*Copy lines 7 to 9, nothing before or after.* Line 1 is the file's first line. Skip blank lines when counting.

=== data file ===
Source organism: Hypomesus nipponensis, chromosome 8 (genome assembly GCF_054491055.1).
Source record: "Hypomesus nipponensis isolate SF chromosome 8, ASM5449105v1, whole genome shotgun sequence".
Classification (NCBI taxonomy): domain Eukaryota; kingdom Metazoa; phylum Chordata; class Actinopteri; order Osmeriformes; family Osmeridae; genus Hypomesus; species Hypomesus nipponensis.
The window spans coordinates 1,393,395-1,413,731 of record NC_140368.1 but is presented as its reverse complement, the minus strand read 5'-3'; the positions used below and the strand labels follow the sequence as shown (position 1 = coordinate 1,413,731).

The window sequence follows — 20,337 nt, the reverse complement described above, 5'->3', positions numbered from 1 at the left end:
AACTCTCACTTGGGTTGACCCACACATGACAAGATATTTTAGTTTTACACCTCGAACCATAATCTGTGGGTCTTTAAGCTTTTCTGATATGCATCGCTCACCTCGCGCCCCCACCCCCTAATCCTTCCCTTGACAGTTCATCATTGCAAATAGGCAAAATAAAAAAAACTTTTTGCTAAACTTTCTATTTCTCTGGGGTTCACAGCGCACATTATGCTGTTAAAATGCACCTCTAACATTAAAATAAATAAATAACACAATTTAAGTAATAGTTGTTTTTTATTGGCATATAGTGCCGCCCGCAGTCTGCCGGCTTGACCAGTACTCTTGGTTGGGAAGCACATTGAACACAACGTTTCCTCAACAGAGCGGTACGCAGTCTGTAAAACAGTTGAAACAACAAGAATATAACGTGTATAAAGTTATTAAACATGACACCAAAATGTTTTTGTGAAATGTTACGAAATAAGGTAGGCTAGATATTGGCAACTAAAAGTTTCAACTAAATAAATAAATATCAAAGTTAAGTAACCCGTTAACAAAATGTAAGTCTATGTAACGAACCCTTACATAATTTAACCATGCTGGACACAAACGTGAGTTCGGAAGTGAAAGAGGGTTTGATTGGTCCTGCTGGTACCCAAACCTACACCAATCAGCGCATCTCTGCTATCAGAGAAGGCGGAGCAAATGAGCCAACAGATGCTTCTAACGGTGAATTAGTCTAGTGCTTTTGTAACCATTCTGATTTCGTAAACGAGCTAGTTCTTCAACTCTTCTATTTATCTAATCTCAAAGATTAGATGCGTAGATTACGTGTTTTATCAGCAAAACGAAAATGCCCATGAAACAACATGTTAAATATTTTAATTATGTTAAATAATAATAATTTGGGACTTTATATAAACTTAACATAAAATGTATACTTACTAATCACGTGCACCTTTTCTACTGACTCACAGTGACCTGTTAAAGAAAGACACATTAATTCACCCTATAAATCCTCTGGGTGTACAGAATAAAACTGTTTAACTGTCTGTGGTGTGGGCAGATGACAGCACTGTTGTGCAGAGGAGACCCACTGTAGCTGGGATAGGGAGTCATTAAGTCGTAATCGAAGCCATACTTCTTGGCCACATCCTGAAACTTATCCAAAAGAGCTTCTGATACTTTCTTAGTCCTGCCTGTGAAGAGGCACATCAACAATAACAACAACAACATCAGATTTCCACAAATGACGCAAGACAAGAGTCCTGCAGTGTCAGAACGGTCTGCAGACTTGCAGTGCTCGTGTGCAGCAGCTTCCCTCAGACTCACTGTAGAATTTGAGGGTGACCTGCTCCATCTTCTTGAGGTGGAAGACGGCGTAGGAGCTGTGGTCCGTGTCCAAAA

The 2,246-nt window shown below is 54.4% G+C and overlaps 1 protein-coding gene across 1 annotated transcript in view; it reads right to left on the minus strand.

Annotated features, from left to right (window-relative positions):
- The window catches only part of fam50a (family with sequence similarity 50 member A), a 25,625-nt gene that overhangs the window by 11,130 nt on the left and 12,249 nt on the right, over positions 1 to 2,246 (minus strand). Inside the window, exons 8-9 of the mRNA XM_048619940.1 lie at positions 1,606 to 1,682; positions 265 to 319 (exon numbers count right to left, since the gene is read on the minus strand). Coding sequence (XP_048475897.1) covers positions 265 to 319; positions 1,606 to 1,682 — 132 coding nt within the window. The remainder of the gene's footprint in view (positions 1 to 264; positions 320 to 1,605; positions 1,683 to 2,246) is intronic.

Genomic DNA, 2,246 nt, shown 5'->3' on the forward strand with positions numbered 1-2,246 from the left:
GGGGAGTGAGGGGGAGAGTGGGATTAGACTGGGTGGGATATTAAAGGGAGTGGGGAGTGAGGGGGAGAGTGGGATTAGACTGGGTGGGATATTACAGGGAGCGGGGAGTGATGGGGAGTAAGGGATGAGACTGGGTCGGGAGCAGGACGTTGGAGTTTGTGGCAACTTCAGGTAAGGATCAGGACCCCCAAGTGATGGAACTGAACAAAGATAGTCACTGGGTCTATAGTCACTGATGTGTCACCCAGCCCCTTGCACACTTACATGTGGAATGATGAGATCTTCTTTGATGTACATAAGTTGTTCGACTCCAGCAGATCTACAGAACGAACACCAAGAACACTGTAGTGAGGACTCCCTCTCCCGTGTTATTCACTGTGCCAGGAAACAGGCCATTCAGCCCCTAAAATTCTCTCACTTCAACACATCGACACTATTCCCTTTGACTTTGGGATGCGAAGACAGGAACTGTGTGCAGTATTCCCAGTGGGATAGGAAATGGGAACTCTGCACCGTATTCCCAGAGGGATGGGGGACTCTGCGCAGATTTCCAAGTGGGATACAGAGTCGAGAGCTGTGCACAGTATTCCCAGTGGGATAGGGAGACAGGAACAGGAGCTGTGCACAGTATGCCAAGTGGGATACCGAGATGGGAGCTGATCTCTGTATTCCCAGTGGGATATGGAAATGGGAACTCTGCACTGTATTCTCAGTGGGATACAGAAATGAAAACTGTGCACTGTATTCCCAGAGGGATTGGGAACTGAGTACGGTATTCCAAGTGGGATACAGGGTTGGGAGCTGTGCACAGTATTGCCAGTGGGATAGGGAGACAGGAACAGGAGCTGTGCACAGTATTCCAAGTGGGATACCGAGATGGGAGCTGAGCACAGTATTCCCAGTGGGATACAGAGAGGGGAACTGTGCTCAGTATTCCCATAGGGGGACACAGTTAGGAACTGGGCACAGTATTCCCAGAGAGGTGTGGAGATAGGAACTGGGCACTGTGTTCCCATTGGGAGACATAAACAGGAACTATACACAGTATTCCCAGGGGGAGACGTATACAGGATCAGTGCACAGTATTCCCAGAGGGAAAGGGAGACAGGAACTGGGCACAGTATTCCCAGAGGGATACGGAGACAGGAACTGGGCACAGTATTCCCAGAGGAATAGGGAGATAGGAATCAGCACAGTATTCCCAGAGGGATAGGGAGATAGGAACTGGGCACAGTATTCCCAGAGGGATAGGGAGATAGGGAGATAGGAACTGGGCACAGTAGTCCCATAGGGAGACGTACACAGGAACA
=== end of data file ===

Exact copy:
The 2,246-nt window shown below is 54.4% G+C and overlaps 1 protein-coding gene across 1 annotated transcript in view; it reads right to left on the minus strand.

Annotated features, from left to right (window-relative positions):
- The window catches only part of fam50a (family with sequence similarity 50 member A), a 25,625-nt gene that overhangs the window by 11,130 nt on the left and 12,249 nt on the right, over positions 1 to 2,246 (minus strand). Inside the window, exons 8-9 of the mRNA XM_048619940.1 lie at positions 1,606 to 1,682; positions 265 to 319 (exon numbers count right to left, since the gene is read on the minus strand). Coding sequence (XP_048475897.1) covers positions 265 to 319; positions 1,606 to 1,682 — 132 coding nt within the window. The remainder of the gene's footprint in view (positions 1 to 264; positions 320 to 1,605; positions 1,683 to 2,246) is intronic.